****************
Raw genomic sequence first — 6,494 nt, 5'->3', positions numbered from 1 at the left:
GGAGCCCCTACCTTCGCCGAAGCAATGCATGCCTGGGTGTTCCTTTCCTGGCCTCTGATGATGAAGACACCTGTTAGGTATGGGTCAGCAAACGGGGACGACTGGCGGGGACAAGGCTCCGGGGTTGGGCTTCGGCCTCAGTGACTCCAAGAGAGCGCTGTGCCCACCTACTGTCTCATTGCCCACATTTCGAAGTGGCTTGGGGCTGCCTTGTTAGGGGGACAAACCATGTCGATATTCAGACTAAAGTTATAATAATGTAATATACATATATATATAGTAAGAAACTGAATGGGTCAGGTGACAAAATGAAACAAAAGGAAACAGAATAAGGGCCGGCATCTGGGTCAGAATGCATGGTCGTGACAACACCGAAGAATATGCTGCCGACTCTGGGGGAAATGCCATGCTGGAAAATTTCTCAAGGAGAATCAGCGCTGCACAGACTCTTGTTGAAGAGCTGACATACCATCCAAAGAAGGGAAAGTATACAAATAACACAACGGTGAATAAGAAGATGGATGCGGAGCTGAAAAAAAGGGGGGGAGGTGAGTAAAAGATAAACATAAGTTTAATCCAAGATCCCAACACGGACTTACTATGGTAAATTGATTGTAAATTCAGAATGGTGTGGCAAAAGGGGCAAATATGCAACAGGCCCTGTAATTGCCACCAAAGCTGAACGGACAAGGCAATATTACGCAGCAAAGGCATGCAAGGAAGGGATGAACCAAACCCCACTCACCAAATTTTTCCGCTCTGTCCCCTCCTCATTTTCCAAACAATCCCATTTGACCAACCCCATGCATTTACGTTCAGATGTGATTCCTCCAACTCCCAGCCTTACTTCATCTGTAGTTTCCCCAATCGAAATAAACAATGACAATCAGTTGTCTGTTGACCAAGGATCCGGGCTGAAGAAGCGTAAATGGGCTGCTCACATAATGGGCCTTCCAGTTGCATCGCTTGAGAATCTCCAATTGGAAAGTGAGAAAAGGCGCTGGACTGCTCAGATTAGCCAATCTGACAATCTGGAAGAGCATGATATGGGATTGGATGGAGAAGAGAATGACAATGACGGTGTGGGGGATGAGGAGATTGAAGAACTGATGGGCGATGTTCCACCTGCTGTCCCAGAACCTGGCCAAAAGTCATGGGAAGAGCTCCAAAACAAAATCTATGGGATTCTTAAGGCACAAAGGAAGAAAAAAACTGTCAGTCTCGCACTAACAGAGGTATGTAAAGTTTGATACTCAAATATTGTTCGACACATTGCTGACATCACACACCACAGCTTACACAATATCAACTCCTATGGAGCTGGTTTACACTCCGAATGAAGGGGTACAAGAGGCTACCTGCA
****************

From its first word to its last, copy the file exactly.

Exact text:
Raw genomic sequence first — 6,494 nt, 5'->3', positions numbered from 1 at the left:
GGAGCCCCTACCTTCGCCGAAGCAATGCATGCCTGGGTGTTCCTTTCCTGGCCTCTGATGATGAAGACACCTGTTAGGTATGGGTCAGCAAACGGGGACGACTGGCGGGGACAAGGCTCCGGGGTTGGGCTTCGGCCTCAGTGACTCCAAGAGAGCGCTGTGCCCACCTACTGTCTCATTGCCCACATTTCGAAGTGGCTTGGGGCTGCCTTGTTAGGGGGACAAACCATGTCGATATTCAGACTAAAGTTATAATAATGTAATATACATATATATATAGTAAGAAACTGAATGGGTCAGGTGACAAAATGAAACAAAAGGAAACAGAATAAGGGCCGGCATCTGGGTCAGAATGCATGGTCGTGACAACACCGAAGAATATGCTGCCGACTCTGGGGGAAATGCCATGCTGGAAAATTTCTCAAGGAGAATCAGCGCTGCACAGACTCTTGTTGAAGAGCTGACATACCATCCAAAGAAGGGAAAGTATACAAATAACACAACGGTGAATAAGAAGATGGATGCGGAGCTGAAAAAAAGGGGGGGAGGTGAGTAAAAGATAAACATAAGTTTAATCCAAGATCCCAACACGGACTTACTATGGTAAATTGATTGTAAATTCAGAATGGTGTGGCAAAAGGGGCAAATATGCAACAGGCCCTGTAATTGCCACCAAAGCTGAACGGACAAGGCAATATTACGCAGCAAAGGCATGCAAGGAAGGGATGAACCAAACCCCACTCACCAAATTTTTCCGCTCTGTCCCCTCCTCATTTTCCAAACAATCCCATTTGACCAACCCCATGCATTTACGTTCAGATGTGATTCCTCCAACTCCCAGCCTTACTTCATCTGTAGTTTCCCCAATCGAAATAAACAATGACAATCAGTTGTCTGTTGACCAAGGATCCGGGCTGAAGAAGCGTAAATGGGCTGCTCACATAATGGGCCTTCCAGTTGCATCGCTTGAGAATCTCCAATTGGAAAGTGAGAAAAGGCGCTGGACTGCTCAGATTAGCCAATCTGACAATCTGGAAGAGCATGATATGGGATTGGATGGAGAAGAGAATGACAATGACGGTGTGGGGGATGAGGAGATTGAAGAACTGATGGGCGATGTTCCACCTGCTGTCCCAGAACCTGGCCAAAAGTCATGGGAAGAGCTCCAAAACAAAATCTATGGGATTCTTAAGGCACAAAGGAAGAAAAAAACTGTCAGTCTCGCACTAACAGAGGTATGTAAAGTTTGATACTCAAATATTGTTCGACACATTGCTGACATCACACACCACAGCTTACACAATATCAACTCCTATGGAGCTGGTTTACACTCCGAATGAAGGGGTACAAGAGGCTACCTGCA